SXSW Interview: Crows are White
Ahsen Nadeem climbs a mountain in search of faith and ice cream
By Ellen Daly,
10:30AM, Fri. Mar. 11, 2022
A whim of intrigue was all it took to send documentarian Ahsen Nadeem across the globe and up a mountain to make Crows are White, a story of Slayer, ice cream, and religious devotion.
Nadeem’s directorial debut is a journey of self-discovery through filmmaking. A restless night on the Internet led him to a highly secretive Japanese Buddhist monastery, home to a monk on a seven-year journey of walking a marathon each night to meet one of two fates: die, or become a living Buddha. Unfortunately, the monk refused to speak with Nadeem — if he wanted enlightenment, he had to complete a mission of his own.
Austin Chronicle: What drew you to the monastery initially?
Ahsen Nadeem: I was working as a video journalist, freelancing for The New York Times, and I found them online late one night. The monastery spoke to me because I grew up in Saudi Arabia, so I also had to conform to a deeply restrictive culture. I was going through a religious identity crisis, and I thought the monks might be able to answer some of my questions.
I was fascinated with Kamahori, their spiritual leader, who was embarking on a journey that only one monk gets chosen for every twenty years. I wanted to understand what drove him to do this. There's very few mysteries left in life. In the age of the Internet, everything is so easily accessible, so to encounter such secrecy was part of the lore.
AC: How has making this film surprised you?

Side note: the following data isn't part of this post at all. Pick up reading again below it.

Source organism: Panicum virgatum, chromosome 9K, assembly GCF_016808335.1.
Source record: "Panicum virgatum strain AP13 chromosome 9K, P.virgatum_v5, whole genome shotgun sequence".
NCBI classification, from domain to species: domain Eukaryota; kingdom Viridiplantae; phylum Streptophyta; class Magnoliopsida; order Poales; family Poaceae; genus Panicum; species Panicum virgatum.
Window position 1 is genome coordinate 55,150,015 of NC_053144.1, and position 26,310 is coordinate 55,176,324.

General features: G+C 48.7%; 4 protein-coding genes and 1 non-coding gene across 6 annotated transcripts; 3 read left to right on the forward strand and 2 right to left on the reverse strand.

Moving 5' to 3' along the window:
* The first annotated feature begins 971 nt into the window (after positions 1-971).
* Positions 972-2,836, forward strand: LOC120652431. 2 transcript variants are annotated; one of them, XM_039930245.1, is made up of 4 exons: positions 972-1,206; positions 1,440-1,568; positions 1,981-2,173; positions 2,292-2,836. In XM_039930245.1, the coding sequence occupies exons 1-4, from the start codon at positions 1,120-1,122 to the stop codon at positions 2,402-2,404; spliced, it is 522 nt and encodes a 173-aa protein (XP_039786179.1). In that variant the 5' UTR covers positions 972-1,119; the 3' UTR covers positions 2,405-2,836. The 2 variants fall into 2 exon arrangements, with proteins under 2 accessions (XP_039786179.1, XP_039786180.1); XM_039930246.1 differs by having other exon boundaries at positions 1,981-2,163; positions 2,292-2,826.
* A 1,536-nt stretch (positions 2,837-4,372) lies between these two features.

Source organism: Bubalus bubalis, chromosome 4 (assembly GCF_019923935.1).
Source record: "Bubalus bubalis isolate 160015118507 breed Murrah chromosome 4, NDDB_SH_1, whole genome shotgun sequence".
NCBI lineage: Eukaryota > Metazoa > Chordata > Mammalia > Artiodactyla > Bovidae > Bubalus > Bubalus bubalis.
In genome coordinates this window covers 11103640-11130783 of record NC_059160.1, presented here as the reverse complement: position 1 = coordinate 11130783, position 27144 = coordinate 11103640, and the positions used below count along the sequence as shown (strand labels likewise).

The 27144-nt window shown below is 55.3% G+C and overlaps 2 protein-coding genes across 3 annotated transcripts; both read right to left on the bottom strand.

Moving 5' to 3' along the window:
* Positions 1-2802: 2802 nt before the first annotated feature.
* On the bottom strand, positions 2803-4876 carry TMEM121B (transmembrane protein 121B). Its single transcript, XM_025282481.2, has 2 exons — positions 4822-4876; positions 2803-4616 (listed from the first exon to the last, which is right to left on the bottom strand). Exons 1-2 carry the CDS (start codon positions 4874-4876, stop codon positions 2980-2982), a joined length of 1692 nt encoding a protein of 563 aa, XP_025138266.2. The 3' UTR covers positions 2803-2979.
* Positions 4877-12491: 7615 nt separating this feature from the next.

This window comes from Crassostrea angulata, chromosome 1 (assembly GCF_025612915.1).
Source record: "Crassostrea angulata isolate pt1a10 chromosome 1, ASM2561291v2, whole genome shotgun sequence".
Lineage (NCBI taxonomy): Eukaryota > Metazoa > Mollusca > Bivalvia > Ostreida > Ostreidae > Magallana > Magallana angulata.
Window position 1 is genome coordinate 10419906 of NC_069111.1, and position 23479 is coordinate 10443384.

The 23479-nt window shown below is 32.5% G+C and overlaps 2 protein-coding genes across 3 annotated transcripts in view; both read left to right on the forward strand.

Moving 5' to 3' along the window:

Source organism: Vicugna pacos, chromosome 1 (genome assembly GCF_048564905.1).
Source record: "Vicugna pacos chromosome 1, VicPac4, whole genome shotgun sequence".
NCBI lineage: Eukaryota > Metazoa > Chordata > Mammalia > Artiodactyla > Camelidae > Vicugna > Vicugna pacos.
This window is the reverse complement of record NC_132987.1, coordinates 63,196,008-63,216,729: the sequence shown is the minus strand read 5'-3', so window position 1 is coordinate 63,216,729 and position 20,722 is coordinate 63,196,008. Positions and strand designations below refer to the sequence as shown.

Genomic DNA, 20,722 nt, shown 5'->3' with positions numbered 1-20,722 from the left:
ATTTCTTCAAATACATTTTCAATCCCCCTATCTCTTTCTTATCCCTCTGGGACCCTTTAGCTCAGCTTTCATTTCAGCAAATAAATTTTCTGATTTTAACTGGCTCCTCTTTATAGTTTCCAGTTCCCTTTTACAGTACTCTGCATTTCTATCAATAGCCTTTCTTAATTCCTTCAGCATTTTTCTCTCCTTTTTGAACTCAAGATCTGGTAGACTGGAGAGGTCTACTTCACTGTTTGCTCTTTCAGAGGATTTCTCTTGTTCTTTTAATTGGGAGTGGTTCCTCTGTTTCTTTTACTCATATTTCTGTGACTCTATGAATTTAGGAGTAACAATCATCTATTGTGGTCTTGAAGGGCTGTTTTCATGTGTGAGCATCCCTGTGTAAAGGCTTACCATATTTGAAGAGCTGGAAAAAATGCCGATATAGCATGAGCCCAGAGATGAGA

AN: I traveled to Japan because I was interested in the monk who was on a journey to become a living Buddha, but the monk who taught me the most was Ryushin, the lowest ranking monk, who was dealing with problems similar to my own—navigating the expectations of his elders and his religious institutions — and had the same passion for dessert as I do.
I never expected to make such an earnest film. It's rare in a movie for the filmmaker to so profoundly have their lives changed by filming their subjects. There’s so much tenderness in the film, not only in my relationship with my parents but also in the friendship between Ryushin and me. Ryushin just watched the movie last night, and he said it made him realize how important it is just to be true to yourself.AC: Was that your takeaway as well?
AN: I realized that I'm a different person with different friends — a certain person will allow me to be more goofy and another will make me more productive. We unconsciously wear masks. We’re performing in front of everyone constantly, even the monks — they’re very conscious of how their followers perceive them, so they feel like they have to act like a monk. That doesn’t take anything away from what they’re doing — it humanizes them.
Ryushin’s very open and vulnerable, but not everyone knows he’s into heavy metal. We’re all projecting a certain idealized side of ourselves to certain audiences—for me it’s to my parents, and for the monks it’s to their followers. I hope the film will help people realize that.
Also, to eat more ice cream. Enjoy the simple pleasures of life.
AC: When did you realize that Ryushin would be more than just a subject, that he’d play a significant role in your life?
AC: Going to a Slayer concert with him. I'd spent years at a Buddhist monastery, but that was where I saw something truly spiritual: I’d made a friend.AC: How long did it take to make the movie?
AN Like Kamahori’s journey, it took about seven years.
Friday, March 11, 7:45pm, Alamo Lamar
Monday, March 14, 11am, Alamo Lamar
Wednesday, March 16, 12:30pm, Violet Crown
Wednesday, March 16, 1pm, Violet Crown
Online: March 12, 9am-March 14, 9am